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Managing Pain in Equine Athletes

If your horse is riding in a trailer, standing in a stall, running their heart out, and riding back in the trailer - they are going to come home a bit stiff.

No shade, no tea, it’s simply a fact of the matter of cause and effect, and no difference to when I get on a plane, fly to southern California and go for a hike the next day.

After a weekend competing or hiking, neither the horse or myself are injured, but the level of intensity exerted in our respective weekends away, both horse and human will experience mild inflammation that results in some pain and stiffness.

It doesn’t mean we shouldn’t compete, but it does mean we should incorporate preventative pain management into our horse’s competition regimes.

Why? Because the majority of actual injuries are the result of repetitive strain. Compensatory patterns adopted by the horse in order to avoid an area of stiffness can, over time, lead to the breakdown of the compensating area and/or the originating site.

Now, why is the compensating area more likely to break down and not the originating site?

This is because the area of the body compensating is not meant to do the job it is being tasked with. A good example would be the hocks taking extra load to alleviate lumbar back pain. By not managing general soreness we are allowing these patterns to develop, resulting in injuries popping up.

Once the compensation breaks down, its important to keep in mind we are now fixated on rehabbing the acute injury, whereas you’re only just beginning as unless you find the root cause of the compensation, either the region you’re doctoring, or a different one subbing in for the job of pain relief will assume the burden, and that is where “mystery lameness’s” can come in and you’re down the proverbial rabbit hole of diagnostics.

We continually preach that prehab is cheaper than rehab, and this is just another example of how so.

Now that we know better, we can do better, so what can we do about managing pain in our equine athletes? There are many options, and some may be best discussed with your attending vet – but to get you started on questions to ask, I will share my personal pain management protocol with you all!

1. Bodywork. Do not wait until your horse is sore before calling your bodyworker. By the time they show you they are sore, they are breaking down. Horses are prey animals and are bred to cover any signs of weakness by all means possible. This includes smoking a run while operating on pure adrenaline (adrenaline deactivates pain receptors).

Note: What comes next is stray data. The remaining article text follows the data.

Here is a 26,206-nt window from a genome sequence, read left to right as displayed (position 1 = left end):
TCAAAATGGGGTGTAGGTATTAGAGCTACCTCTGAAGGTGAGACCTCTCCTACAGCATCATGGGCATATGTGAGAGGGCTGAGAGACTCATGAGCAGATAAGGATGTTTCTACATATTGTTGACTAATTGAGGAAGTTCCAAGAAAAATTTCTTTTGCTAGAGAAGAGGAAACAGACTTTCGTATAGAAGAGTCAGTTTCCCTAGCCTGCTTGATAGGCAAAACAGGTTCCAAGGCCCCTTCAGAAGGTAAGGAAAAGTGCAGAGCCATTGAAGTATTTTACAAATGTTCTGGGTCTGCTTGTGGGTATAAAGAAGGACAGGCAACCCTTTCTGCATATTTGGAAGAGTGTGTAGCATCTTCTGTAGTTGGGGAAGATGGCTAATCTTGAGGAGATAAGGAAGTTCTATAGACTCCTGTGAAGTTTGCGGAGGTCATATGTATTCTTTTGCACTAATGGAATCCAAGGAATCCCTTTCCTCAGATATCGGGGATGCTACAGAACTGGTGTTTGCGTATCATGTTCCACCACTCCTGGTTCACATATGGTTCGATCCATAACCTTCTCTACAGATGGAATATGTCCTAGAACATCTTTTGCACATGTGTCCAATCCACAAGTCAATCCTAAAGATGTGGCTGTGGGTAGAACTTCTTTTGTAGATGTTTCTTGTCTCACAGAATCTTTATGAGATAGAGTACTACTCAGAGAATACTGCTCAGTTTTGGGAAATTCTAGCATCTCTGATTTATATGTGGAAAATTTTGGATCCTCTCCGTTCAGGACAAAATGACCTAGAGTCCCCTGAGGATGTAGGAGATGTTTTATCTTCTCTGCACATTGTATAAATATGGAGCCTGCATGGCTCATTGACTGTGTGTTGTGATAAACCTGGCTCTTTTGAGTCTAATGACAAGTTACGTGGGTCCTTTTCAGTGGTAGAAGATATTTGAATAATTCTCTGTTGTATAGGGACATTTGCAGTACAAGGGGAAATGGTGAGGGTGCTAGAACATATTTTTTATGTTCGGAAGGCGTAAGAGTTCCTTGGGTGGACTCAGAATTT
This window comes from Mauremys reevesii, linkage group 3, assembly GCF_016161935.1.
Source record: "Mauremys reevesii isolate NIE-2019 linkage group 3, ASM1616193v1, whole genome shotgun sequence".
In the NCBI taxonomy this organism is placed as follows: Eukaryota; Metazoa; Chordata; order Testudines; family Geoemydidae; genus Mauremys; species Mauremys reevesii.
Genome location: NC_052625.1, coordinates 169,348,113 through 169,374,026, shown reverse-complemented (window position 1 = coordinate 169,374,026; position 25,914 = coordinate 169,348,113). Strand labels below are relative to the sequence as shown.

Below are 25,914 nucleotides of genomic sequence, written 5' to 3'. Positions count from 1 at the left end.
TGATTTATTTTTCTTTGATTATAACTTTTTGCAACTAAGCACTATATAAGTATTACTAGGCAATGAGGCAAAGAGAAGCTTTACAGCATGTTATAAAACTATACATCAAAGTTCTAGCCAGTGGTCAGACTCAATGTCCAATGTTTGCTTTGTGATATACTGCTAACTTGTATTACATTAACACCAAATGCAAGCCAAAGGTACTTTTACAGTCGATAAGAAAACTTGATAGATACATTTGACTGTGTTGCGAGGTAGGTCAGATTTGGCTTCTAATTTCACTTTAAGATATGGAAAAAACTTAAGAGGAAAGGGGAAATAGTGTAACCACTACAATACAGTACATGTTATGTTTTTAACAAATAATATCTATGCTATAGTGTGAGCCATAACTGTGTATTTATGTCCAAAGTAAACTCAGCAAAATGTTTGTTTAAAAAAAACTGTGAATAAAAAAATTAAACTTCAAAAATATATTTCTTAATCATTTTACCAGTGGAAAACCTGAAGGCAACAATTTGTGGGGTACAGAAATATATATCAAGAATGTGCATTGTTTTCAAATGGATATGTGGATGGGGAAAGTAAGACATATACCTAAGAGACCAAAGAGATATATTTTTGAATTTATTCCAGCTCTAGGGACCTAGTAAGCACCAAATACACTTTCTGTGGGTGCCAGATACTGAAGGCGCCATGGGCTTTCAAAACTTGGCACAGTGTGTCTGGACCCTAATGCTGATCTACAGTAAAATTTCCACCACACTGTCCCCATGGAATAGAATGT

My horse sees a professional body worker about once a month, which I do my best to schedule directly following our heaviest competitions. I rotate between an expert in massage & acupressure to an osteopath. In between, I do daily baited stretches, Balanced Through Movement pillar work, weekly microcurrent therapy, kinesiology taping and Trace loves the massage gun (stay tuned for our next video about how to properly use a massage gun).

2. Pain management on the road. Just like a lot of people will increase their gut health and ulcer prevention protocols before travel, I start my pain and inflammation management protocol the day I leave and carry through to 1-2 days post returning home. Below I will share my protocol, but please note this does not substitute for veterinary advice and choosing the correct pain management system for your horse.

Joint pain support – Legend & Recovery EQ. Trace is on Recovery EQ daily which is undoubtedly one of the best and results-driven oral joint supplement on the market. Both preventative and regenerative, it also contains anti-inflammatory properties which help the whole body, not just joints. Legend is hyaluronic acid, a lubricating substance that improves the quality of joint fluid by decreasing the production of inflammatory responses (aka: reducing pain and friction). After the loading dose, Legend is given once per month via IV.

Optional joint health and pain support: Adequan, Pentosan, Summit.

Anti-inflammatories, anxiety & immunity – CBD oil, MSM & Omega 3. Have you ever got a sore neck because you were stressed? Horses can experience muscle tension due to anxiety too. CBD has been shown to assist horses with anxiety, pain as well as gut health. CBD can intervene early in inflammatory responses and even prevent degenerative changes. Unfortunately, it is not able to be used during competition in some sports, so be sure to review your association rules.